Research Data

Save favourite 12 Apr April 2019

Why open research data? Demands are being made at the European Community level and at the national level that publicly funded research should be made freely available. This will include scientific publications as well as associated research data. The Swedish Research Council (Vetenskapsrådet) has been commissioned by the Swedish government to establish national guidelines for open access to scientific information. Because of this, many research-funding bodies also demand open access.

Open access to research data leads to several advantages for the research community as well as the general public. VR emphasizes the following advantages: (from VR Proposal for open access to scientific information)

  • Democracy and transparency. Research results paid for by public funds should, as a matter of principle, be accessible to citizens. 
  • Research. Open access to research data may enable researchers to address new questions, especially within an interdisciplinary context.
  • Innovation and utilisation outside research. Easily accessible data also has the potential to be used outside the research community, for example by companies, private persons and public authorities.
  • Citation. Researchers who reuse research data must make reference to the researcher(s) who originally produced the research data.

For further reading see Proposal for National Guidelines for Open Access to Scientific Information

Guidelines to the Rules on Open Access to Scientific Publications and Open Access to Research Data in Horizon 2020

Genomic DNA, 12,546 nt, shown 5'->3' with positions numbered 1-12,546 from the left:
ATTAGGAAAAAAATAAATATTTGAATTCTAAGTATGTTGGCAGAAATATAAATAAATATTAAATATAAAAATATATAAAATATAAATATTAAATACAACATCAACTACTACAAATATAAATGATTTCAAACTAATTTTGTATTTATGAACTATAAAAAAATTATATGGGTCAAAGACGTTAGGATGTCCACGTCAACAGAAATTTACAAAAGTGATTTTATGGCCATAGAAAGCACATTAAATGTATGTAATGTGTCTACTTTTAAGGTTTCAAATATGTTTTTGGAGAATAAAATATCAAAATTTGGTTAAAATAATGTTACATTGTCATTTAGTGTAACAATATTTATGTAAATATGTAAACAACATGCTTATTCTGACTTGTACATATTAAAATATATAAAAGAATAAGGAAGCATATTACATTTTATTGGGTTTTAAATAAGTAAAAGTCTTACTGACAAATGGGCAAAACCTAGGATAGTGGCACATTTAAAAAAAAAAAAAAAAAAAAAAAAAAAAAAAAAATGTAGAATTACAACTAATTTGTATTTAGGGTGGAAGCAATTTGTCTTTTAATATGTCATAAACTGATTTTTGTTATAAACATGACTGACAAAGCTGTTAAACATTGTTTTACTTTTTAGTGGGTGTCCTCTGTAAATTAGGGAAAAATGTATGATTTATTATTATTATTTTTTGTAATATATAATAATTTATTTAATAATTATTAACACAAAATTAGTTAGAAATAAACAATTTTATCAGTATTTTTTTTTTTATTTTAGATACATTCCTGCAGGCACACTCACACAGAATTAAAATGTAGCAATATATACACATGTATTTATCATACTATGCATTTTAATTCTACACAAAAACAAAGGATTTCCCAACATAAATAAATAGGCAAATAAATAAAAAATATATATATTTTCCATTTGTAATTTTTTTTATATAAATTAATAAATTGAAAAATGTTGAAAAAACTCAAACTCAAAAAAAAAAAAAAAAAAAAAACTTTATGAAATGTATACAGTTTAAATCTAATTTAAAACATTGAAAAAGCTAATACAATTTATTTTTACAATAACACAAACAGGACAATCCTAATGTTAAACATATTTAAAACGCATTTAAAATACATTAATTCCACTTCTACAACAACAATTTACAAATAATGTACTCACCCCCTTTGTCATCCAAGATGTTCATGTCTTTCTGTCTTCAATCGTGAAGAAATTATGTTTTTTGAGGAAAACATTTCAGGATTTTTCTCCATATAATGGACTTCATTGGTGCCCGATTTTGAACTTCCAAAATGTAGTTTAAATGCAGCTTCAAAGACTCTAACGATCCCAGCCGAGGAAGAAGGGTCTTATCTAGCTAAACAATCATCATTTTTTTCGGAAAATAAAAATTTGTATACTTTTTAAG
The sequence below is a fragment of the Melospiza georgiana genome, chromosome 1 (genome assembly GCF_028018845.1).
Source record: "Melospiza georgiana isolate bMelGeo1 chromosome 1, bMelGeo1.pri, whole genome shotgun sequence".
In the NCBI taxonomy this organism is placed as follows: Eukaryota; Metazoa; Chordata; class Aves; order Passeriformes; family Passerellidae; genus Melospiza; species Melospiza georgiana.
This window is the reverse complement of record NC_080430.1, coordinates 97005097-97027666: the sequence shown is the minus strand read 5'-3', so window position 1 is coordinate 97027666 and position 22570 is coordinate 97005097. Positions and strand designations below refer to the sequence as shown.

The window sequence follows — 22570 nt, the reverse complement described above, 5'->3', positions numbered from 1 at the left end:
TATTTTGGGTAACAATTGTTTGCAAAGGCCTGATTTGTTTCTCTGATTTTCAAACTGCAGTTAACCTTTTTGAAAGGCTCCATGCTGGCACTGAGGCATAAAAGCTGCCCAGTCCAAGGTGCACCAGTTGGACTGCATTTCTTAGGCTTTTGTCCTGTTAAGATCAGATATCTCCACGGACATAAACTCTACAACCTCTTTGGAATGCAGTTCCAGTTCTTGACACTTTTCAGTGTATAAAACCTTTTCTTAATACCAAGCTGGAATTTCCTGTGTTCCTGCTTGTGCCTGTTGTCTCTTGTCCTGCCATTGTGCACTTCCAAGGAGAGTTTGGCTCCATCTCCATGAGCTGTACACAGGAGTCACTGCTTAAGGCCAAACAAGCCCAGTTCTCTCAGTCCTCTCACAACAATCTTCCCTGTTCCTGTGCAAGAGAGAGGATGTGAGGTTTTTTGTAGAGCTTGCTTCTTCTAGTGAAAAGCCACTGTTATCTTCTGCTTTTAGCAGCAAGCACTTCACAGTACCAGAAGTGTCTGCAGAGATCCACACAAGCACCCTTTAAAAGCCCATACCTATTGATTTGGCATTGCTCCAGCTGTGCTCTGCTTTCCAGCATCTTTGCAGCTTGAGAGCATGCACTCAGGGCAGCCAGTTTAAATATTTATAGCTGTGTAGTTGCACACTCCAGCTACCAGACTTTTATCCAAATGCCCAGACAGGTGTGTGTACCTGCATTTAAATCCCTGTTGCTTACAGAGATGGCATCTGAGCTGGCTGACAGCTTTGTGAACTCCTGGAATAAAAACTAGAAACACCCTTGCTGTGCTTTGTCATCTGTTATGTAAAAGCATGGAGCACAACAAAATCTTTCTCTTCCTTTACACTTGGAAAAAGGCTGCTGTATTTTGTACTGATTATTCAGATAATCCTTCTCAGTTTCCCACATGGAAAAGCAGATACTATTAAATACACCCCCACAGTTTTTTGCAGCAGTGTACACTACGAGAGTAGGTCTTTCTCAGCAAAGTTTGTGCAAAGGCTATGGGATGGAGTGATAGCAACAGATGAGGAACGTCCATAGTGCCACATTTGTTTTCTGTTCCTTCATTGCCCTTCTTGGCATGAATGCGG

Legal concerns

Making research data publicly available is not without challenges and there are legal restrictions that researchers have to take into consideration. These are outlined by The Swedish National Data Service SND (Svensk Nationell Datatjänst) in the report ”Juridiska aspekter i forskning: En introduktion till det allmänna regelverket” [In Swedish].

Archiving aspects

Research data is often public records according to the Swedish Freedom of Information Act (Offentlighetsprincipen). The preserving and discarding of public records is regulated by law, by instructions from the Swedish national archives (Riksarkivet) and by the fact that individual citizens have the right to access public records. The data in the records, or part of that data, may in some cases, include classified information according to the Public Access to Information and Secrecy Act.

Where can I provide access to the data?

The Swedish National Data Service SND (Svensk Nationell Datatjänst)

DiVA - Academic Archive Online

Research data and DiVA

Small data sets may be uploaded to DiVA for public access, access after request or for archiving only. The data set will be assigned a unique identifier (urn:nbn) and a permanent link. It is also possible to connect publications to data sets.

What is happening at Mid Sweden University?

Miun has by Letter of Intent (Dnr: MIUN 2017/478) supported an application from SND to the Swedish Research Council (VR) concerning a national infrastructure for research data. This means that Miun has agreed to establish a DAU (Data Access Unit) at the university, most likely involving Research Related Services at the Library.

The library, the archive, the lawyer and the IT department are currently collaborating regarding the management of research data. In the autumn of 2017, the library and the archivist are attending a course held by SND to learn more about research data in order to provide support within the university.

The library has also participated in an online course about research data (Mantra Research Data Management Training).

Contact the archive

Arkiv- och informationsvetenskap

Contact archivist Anna Connell 

 

For questions concerning research data containing personal data, contact our lawyer Erika Tegström

Further reading

Read more about research data OpenAIRE FAQ

Contact the library

FNT

Research Related Services

publicering@miun.se